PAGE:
When you purchase your own home, your monthly mortgage won’t deviate too far from your first mortgage payment, although the percentage that goes toward interest and the principal will change over time. With a fixed-rate mortgage, the interest rate is fixed from the time you sign the loan. If you opt for an adjustable rate mortgage, the interest rate may start out lower than a fixed-rate mortgage, but will change depending on a specific index (which is determined by the lender). Other factors that may increase your monthly mortgage payment are local property taxes (over which you have little control) and home insurance premiums. 


Your house is an investment and is most valuable when you’re paying off your mortgage and building equity. However, if you ever find yourself in dire straits, taking out a second mortgage on your home is an option that you would never have as a renter. When you take out a second mortgage on your home, you borrow from the equity you’ve already accumulated on your house, either with a home equity loan or a home equity line of credit. The second mortgage is basically a second loan in addition to your original mortgage.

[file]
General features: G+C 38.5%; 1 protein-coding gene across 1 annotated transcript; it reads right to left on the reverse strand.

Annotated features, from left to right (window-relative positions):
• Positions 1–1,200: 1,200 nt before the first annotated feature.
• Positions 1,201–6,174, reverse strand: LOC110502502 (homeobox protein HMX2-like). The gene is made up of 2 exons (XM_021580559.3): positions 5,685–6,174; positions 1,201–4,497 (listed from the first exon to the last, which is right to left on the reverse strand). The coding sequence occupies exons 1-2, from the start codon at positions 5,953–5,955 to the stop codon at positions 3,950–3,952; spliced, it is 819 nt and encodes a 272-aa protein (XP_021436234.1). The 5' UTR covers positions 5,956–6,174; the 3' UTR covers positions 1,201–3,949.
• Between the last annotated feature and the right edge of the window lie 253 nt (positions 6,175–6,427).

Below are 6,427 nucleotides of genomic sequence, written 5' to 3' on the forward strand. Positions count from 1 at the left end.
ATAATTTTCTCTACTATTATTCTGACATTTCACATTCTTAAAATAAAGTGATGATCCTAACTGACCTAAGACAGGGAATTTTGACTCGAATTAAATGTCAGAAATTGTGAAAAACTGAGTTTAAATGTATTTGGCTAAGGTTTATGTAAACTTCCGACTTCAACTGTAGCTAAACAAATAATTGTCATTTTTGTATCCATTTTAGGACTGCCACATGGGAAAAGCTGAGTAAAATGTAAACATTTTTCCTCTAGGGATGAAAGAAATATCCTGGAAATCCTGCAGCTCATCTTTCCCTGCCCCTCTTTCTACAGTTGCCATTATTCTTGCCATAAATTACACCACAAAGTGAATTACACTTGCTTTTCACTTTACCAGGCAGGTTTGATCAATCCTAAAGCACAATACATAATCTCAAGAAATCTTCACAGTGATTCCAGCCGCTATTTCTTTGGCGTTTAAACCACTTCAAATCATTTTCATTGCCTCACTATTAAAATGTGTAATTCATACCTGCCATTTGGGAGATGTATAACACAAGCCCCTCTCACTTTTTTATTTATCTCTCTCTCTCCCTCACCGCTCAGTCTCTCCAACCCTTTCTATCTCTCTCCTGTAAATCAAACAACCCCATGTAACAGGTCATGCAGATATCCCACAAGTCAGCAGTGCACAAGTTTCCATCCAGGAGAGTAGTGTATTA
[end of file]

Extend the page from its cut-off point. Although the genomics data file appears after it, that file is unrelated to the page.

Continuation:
Because you’re using your home as collateral for the loan, the decision to take out a second mortgage should be one that you weigh carefully. If you default on the loan, the bank can repossess your house, making all your hard work for naught. According to the 2013 American Community Survey, more than seven million Americans have taken out a second mortgage or a home equity loan. Common reasons why people take out a second mortgage are to finance major home repairs, the purchase of a second home, medical bills, or finance a child’s college education. Although taking out a second mortgage should be a last resort, homeowners have an advantage over renters because they can use their home equity if an emergency arises.